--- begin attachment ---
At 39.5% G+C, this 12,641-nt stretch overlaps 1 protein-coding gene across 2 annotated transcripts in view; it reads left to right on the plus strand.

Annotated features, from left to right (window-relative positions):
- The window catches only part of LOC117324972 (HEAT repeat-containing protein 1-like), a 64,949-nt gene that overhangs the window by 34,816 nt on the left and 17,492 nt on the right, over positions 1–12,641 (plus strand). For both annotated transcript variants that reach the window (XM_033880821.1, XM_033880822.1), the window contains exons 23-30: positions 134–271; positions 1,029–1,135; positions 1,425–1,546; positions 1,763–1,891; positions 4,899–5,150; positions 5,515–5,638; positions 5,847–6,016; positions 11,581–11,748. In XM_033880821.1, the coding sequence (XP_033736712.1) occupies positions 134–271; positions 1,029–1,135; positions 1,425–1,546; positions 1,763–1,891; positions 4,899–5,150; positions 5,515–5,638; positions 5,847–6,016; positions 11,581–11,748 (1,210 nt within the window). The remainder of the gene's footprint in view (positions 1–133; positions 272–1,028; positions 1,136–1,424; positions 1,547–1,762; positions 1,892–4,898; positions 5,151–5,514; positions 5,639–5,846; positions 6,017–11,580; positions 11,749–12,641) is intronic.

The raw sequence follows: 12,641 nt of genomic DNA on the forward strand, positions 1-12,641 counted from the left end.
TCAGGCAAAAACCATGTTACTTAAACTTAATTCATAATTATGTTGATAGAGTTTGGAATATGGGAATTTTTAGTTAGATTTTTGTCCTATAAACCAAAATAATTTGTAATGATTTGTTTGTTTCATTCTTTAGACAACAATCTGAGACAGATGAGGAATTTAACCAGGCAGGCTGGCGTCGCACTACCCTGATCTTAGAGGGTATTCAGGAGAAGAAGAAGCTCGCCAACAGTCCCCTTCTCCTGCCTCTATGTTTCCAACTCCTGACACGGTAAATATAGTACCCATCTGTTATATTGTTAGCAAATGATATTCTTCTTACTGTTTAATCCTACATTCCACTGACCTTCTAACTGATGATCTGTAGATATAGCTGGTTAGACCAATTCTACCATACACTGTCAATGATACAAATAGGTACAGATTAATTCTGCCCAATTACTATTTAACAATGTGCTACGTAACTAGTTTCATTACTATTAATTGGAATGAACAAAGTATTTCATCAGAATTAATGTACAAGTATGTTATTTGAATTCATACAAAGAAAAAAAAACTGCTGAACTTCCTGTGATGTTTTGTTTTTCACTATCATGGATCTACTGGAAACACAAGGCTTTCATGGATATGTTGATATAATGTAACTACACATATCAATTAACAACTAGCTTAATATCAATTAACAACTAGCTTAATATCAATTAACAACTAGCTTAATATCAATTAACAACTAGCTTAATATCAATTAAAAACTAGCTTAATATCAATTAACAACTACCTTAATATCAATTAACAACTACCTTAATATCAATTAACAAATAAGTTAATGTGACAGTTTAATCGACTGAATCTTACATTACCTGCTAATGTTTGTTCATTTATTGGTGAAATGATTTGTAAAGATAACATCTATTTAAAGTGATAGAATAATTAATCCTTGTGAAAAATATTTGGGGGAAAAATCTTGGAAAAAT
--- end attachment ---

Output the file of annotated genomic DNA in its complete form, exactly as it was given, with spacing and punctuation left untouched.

At 39.5% G+C, this 12,641-nt stretch overlaps 1 protein-coding gene across 2 annotated transcripts in view; it reads left to right on the plus strand.

Annotated features, from left to right (window-relative positions):
- The window catches only part of LOC117324972 (HEAT repeat-containing protein 1-like), a 64,949-nt gene that overhangs the window by 34,816 nt on the left and 17,492 nt on the right, over positions 1–12,641 (plus strand). For both annotated transcript variants that reach the window (XM_033880821.1, XM_033880822.1), the window contains exons 23-30: positions 134–271; positions 1,029–1,135; positions 1,425–1,546; positions 1,763–1,891; positions 4,899–5,150; positions 5,515–5,638; positions 5,847–6,016; positions 11,581–11,748. In XM_033880821.1, the coding sequence (XP_033736712.1) occupies positions 134–271; positions 1,029–1,135; positions 1,425–1,546; positions 1,763–1,891; positions 4,899–5,150; positions 5,515–5,638; positions 5,847–6,016; positions 11,581–11,748 (1,210 nt within the window). The remainder of the gene's footprint in view (positions 1–133; positions 272–1,028; positions 1,136–1,424; positions 1,547–1,762; positions 1,892–4,898; positions 5,151–5,514; positions 5,639–5,846; positions 6,017–11,580; positions 11,749–12,641) is intronic.

The raw sequence follows: 12,641 nt of genomic DNA on the forward strand, positions 1-12,641 counted from the left end.
TCAGGCAAAAACCATGTTACTTAAACTTAATTCATAATTATGTTGATAGAGTTTGGAATATGGGAATTTTTAGTTAGATTTTTGTCCTATAAACCAAAATAATTTGTAATGATTTGTTTGTTTCATTCTTTAGACAACAATCTGAGACAGATGAGGAATTTAACCAGGCAGGCTGGCGTCGCACTACCCTGATCTTAGAGGGTATTCAGGAGAAGAAGAAGCTCGCCAACAGTCCCCTTCTCCTGCCTCTATGTTTCCAACTCCTGACACGGTAAATATAGTACCCATCTGTTATATTGTTAGCAAATGATATTCTTCTTACTGTTTAATCCTACATTCCACTGACCTTCTAACTGATGATCTGTAGATATAGCTGGTTAGACCAATTCTACCATACACTGTCAATGATACAAATAGGTACAGATTAATTCTGCCCAATTACTATTTAACAATGTGCTACGTAACTAGTTTCATTACTATTAATTGGAATGAACAAAGTATTTCATCAGAATTAATGTACAAGTATGTTATTTGAATTCATACAAAGAAAAAAAAACTGCTGAACTTCCTGTGATGTTTTGTTTTTCACTATCATGGATCTACTGGAAACACAAGGCTTTCATGGATATGTTGATATAATGTAACTACACATATCAATTAACAACTAGCTTAATATCAATTAACAACTAGCTTAATATCAATTAACAACTAGCTTAATATCAATTAACAACTAGCTTAATATCAATTAAAAACTAGCTTAATATCAATTAACAACTACCTTAATATCAATTAACAACTACCTTAATATCAATTAACAAATAAGTTAATGTGACAGTTTAATCGACTGAATCTTACATTACCTGCTAATGTTTGTTCATTTATTGGTGAAATGATTTGTAAAGATAACATCTATTTAAAGTGATAGAATAATTAATCCTTGTGAAAAATATTTGGGGGAAAAATCTTGGAAAAAT